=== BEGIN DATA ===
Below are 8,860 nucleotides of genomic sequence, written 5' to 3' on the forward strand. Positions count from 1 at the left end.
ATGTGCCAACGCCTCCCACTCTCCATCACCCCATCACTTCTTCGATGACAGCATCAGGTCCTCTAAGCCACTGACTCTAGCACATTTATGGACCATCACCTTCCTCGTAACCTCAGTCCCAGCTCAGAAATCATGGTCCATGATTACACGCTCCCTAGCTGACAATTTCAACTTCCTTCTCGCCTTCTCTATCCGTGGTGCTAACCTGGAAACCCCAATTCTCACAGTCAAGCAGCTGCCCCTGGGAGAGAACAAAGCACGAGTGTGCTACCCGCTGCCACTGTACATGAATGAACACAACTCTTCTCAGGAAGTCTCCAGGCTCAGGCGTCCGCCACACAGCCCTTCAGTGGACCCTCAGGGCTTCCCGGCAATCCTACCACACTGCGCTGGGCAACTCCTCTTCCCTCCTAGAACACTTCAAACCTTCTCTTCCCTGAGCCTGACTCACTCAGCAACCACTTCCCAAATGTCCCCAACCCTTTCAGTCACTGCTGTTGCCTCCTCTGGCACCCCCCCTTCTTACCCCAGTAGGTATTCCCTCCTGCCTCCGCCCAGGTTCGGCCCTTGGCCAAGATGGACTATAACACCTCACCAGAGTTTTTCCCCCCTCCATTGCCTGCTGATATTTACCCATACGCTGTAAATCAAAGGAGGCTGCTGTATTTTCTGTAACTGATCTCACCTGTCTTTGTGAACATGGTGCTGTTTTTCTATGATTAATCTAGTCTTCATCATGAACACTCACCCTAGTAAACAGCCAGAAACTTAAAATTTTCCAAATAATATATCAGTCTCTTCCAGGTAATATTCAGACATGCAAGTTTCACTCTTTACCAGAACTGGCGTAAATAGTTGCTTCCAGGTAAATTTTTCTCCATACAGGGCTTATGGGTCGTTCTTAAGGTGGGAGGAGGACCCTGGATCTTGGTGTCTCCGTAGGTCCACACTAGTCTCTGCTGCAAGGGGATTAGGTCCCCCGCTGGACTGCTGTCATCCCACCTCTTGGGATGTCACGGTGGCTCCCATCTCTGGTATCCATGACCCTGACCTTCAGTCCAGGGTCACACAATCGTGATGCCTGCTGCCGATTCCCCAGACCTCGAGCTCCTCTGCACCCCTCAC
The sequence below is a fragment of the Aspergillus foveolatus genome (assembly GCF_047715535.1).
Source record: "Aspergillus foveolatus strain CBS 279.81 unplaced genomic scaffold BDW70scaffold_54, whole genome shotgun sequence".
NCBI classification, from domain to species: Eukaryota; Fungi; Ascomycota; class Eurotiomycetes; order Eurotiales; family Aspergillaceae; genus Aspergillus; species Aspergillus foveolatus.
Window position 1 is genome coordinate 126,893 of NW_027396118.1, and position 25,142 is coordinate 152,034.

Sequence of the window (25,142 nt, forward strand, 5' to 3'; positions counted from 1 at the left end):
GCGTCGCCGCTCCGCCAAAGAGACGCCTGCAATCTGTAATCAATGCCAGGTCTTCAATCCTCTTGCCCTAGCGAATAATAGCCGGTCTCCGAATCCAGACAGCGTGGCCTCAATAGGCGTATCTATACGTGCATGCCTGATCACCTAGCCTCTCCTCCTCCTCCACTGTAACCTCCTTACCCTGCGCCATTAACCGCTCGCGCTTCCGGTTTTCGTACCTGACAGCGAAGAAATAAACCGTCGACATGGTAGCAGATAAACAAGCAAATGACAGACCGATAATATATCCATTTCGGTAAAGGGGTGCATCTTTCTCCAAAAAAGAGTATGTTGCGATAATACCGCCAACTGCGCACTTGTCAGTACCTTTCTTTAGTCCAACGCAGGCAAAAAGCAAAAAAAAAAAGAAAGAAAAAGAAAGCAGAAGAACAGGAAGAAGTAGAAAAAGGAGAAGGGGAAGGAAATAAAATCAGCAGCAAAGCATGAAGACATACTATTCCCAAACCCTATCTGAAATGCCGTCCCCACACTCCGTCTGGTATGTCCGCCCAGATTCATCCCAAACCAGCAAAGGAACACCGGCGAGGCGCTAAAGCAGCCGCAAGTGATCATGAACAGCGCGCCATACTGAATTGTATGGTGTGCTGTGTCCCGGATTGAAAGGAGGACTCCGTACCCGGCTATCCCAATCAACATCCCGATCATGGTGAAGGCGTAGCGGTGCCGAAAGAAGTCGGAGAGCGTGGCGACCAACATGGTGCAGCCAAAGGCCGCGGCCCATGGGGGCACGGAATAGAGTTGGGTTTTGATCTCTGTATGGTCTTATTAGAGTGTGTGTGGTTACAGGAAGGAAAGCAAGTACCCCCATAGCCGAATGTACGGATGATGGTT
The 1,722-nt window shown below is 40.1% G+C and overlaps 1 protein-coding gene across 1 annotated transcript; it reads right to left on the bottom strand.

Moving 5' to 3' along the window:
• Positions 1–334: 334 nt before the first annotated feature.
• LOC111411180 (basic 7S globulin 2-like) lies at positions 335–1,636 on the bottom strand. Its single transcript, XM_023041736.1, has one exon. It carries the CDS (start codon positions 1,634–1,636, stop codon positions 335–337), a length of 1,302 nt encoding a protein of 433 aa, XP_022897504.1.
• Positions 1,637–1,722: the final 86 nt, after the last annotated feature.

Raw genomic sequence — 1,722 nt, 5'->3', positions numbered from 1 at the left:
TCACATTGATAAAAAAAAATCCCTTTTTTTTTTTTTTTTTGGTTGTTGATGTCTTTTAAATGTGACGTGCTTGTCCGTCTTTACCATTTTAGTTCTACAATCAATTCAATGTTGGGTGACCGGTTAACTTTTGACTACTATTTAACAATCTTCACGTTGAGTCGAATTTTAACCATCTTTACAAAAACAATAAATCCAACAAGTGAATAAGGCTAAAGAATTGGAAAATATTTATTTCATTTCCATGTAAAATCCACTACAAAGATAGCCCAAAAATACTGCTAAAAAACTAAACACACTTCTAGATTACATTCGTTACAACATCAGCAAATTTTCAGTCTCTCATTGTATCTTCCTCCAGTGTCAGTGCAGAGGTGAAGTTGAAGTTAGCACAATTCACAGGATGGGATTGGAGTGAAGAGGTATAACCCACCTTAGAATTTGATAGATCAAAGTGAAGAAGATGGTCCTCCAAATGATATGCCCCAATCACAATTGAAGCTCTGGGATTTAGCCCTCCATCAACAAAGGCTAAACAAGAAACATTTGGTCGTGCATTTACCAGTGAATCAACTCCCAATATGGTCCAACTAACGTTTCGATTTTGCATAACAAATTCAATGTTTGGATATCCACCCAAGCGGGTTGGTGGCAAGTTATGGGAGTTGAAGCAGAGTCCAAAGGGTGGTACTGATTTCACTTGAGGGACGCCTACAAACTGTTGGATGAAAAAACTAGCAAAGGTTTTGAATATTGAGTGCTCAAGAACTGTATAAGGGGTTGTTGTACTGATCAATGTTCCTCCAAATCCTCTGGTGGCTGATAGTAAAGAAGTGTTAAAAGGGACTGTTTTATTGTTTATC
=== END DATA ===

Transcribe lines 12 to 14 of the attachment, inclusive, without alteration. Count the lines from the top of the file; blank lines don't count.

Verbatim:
• LOC111411180 (basic 7S globulin 2-like) lies at positions 335–1,636 on the bottom strand. Its single transcript, XM_023041736.1, has one exon. It carries the CDS (start codon positions 1,634–1,636, stop codon positions 335–337), a length of 1,302 nt encoding a protein of 433 aa, XP_022897504.1.
• Positions 1,637–1,722: the final 86 nt, after the last annotated feature.

Raw genomic sequence — 1,722 nt, 5'->3', positions numbered from 1 at the left: